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Discussion Starter · #1 ·
I currently have a 3rd gen 08 dodge ram 5.7L that has MDS with 104,000 miles. I'm not exactly sure how the v8 to v6 cylinder change is actually healthy for your motor. My question is- If your inactive pistons aren't getting oil on the highway(in v6 mode) for some time and get dry, then when they go active again (v8) once it switches back, aren't you ruining your pistons? Isn't that horrible for your motor and after awhile the wear will cause you to need a rebuild? I understand people will say to make sure you use synthetic and the right oil at all times, but right now my fathers 07 5.3 chevy tahoe(60,000 miles) has the same thing and he is currently facing a motor rebuild for the same reason. And the dealer knows it's a problem but you haven't heard anything about it. But there is now talk of a big lawsuit. AND I know ford and dodge have this same economy mode that all act similar to each other. Is the MDS going to be a long term issue on my Ram, and should I get a tuner in order to hopefully avoid a motor rebuild myself as well? I've done some research on a couple different vehicles that have the v8 to v6 switch and it seems that once you start burning oil it's over. Could this just be a GM and Ford issue or should I really be looking to make sure I can avoid the same problem?
 

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First off, it's shuts 4 cylinders off....not 2.

and i don't think it works like what you think.

From another post. Or google "how mds works"

The Multiple Displacement System (MDS) provides cylinder deactivation during steady speed, low acceleration and shallow grade climbing conditions to increase fuel economy. Both four and eight cylinder configurations have even firing intervals providesmooth operation. Two cylinders on each bank are active when the engine is in four-cylinder mode – every other cylinder in the firing order. All of the cylinders that are deactivated have unique hydraulic valve lifters that collapse when deactivated to prevent the valves from opening. Engine oil pressure is used to activate and deactivate the valves. It is delivered through special oil passages drilled into the cylinder block. Solenoid valves control the flow. When activated, pressurized oil pushes a latching pin on each valve lifter, which then becomes a “lost motion” link. Its base follows the camshaft, but its top remains stationary, held in place against the pushrod by light spring pressure but unable to move because of the much higher force of the valve spring.

NOTE: It is critical to use the recommended oil viscosity in 5.7L engines that use MDS.

Deactivation occurs during the compression stroke of each cylinder, after air and fuel enter the cylinder. Ignition then occurs, but the combustion products remain trapped in the cylinder under high pressure, because the valves no longer open. No air enters or leaves. During subsequent piston strokes, this high-pressure gas is repeatedly compressed and expanded like an air spring, but fuel is not injected.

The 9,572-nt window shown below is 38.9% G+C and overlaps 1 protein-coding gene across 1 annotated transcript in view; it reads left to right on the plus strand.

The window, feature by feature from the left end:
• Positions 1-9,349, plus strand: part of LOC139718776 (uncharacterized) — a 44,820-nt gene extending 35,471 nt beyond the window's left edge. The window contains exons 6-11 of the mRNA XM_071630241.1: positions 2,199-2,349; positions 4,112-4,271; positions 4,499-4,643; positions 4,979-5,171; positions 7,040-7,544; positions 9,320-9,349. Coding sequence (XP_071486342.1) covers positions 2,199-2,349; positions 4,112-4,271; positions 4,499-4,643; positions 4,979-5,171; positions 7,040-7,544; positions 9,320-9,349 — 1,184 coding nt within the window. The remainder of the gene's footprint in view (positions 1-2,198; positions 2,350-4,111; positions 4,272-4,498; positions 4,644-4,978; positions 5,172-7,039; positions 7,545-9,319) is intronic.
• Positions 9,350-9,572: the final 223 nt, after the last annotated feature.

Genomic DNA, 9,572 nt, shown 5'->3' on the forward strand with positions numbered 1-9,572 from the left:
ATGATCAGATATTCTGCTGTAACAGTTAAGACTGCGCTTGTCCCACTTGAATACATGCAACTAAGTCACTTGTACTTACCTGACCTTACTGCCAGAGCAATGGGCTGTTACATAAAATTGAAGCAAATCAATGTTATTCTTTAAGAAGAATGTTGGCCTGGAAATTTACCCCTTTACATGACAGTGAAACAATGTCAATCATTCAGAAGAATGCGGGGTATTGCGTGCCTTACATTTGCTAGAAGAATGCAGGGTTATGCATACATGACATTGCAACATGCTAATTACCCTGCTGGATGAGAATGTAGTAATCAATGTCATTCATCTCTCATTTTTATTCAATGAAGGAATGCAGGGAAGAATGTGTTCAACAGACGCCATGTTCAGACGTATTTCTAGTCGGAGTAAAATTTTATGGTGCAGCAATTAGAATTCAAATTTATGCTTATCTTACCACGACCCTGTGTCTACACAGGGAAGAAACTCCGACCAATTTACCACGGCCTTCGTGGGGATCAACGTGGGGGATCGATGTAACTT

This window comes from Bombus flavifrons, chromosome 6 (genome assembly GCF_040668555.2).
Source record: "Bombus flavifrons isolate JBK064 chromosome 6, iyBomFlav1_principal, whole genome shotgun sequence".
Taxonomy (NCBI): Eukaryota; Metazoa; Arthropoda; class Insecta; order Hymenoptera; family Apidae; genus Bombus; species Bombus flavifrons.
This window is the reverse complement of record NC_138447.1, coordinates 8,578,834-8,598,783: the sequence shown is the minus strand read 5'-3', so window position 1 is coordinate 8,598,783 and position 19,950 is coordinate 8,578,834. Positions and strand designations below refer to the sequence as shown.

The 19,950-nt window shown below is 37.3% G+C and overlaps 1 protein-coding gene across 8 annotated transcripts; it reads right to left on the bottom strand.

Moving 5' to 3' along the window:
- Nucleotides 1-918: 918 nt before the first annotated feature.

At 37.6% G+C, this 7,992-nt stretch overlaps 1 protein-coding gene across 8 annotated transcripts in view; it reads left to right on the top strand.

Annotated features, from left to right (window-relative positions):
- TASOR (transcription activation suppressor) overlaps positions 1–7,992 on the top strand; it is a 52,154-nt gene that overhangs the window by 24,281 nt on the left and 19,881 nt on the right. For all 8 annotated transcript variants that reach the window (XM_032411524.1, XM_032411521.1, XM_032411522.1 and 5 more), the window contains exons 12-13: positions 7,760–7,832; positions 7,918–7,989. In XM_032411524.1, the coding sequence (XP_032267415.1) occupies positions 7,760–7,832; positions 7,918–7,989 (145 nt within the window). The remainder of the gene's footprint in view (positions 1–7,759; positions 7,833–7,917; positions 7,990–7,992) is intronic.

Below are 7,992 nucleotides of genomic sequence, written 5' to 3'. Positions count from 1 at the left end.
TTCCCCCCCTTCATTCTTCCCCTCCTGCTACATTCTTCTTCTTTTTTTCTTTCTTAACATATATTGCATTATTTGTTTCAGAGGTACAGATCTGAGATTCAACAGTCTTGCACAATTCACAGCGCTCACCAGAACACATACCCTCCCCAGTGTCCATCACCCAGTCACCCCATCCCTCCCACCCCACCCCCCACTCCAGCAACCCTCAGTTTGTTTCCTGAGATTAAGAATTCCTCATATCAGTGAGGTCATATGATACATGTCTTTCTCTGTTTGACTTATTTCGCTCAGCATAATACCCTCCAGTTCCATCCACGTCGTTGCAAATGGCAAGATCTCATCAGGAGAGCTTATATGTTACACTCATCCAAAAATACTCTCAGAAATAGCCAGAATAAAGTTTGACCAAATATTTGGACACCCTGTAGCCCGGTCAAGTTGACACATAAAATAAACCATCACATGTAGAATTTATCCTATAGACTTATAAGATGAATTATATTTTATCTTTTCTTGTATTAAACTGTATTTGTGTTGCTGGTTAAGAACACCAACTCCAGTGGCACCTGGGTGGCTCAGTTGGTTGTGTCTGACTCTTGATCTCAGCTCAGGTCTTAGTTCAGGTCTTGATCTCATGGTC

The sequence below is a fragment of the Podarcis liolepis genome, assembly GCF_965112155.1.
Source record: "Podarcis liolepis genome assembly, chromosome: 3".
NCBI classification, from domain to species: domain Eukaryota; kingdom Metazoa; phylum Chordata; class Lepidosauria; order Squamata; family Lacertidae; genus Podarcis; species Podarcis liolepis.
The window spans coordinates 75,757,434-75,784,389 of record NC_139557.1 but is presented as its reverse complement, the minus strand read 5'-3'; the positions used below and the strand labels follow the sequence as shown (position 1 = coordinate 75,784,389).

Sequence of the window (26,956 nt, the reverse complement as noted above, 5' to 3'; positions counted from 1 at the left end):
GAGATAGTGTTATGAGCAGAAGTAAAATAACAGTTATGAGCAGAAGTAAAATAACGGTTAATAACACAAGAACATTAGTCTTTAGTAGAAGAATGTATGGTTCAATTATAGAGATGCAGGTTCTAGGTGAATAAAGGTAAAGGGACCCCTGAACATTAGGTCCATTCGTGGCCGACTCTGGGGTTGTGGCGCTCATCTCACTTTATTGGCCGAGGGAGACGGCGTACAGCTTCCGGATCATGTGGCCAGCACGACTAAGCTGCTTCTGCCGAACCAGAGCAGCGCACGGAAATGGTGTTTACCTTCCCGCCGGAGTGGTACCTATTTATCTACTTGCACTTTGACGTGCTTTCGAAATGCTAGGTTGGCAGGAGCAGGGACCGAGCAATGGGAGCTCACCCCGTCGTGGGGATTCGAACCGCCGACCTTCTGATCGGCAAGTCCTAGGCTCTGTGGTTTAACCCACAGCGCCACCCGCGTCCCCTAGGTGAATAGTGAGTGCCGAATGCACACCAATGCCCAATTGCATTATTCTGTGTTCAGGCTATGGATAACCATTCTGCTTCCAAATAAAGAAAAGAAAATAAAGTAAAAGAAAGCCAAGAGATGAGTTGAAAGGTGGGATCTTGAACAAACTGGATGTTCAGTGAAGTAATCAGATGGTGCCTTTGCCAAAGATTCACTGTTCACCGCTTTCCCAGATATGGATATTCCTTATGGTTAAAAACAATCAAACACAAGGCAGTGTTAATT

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I currently have a 3rd gen 08 dodge ram 5.7L that has MDS with 104,000 miles. I'm not exactly sure how the v8 to v6 cylinder change is actually healthy for your motor. My question is- If your inactive pistons aren't getting oil on the highway(in v6 mode) for some time and get dry, then when they go active again (v8) once it switches back, aren't you ruining your pistons? Isn't that horrible for your motor and after awhile the wear will cause you to need a rebuild? I understand people will say to make sure you use synthetic and the right oil at all times, but right now my fathers 07 5.3 chevy tahoe(60,000 miles) has the same thing and he is currently facing a motor rebuild for the same reason. And the dealer knows it's a problem but you haven't heard anything about it. But there is now talk of a big lawsuit. AND I know ford and dodge have this same economy mode that all act similar to each other. Is the MDS going to be a long term issue on my Ram, and should I get a tuner in order to hopefully avoid a motor rebuild myself as well? I've done some research on a couple different vehicles that have the v8 to v6 switch and it seems that once you start burning oil it's over. Could this just be a GM and Ford issue or should I really be looking to make sure I can avoid the same problem?
1. Goes 8 to 4
2. Pistons always get oil, it's the lifters that don't pump up
3. It's a chevy....
 

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I agree with the points above and also..

Your truck has over 100k miles and it has been using this system since mile 1. If you ask me the only problems you will not face is due to age or lack of maintenance not because of engine design.

I have seen thoee Hemi engines and older ones climb into the 200k range before I lost track of them.

My 2009 Hemi has 71k on it now with zero problems. The MDS system works just fine.
 

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Discussion Starter · #5 ·
Okay thanks for the education. One more question, I recently have been noticing that my oil pressure gauge is acting strange. When I'm on the gas -it's between high and mid pressure (im not sure what that is in number because my gauge doesn't read it) And then when I come to a stop sign or light and come to an idle or almost a stop - the pressure drops to in between Low and the Middle. If that doesn't make sense i can take a picture. It seems like it drops way toooooooo much and that scares me because it's been taking 1qt of oil in 3,000 miles. I've been told it's normal for it the pressure to drop that low and I've also been told I better hop over to a garage quick to make sure my oil pump isn't about to take a dump. Please reply thanks
 
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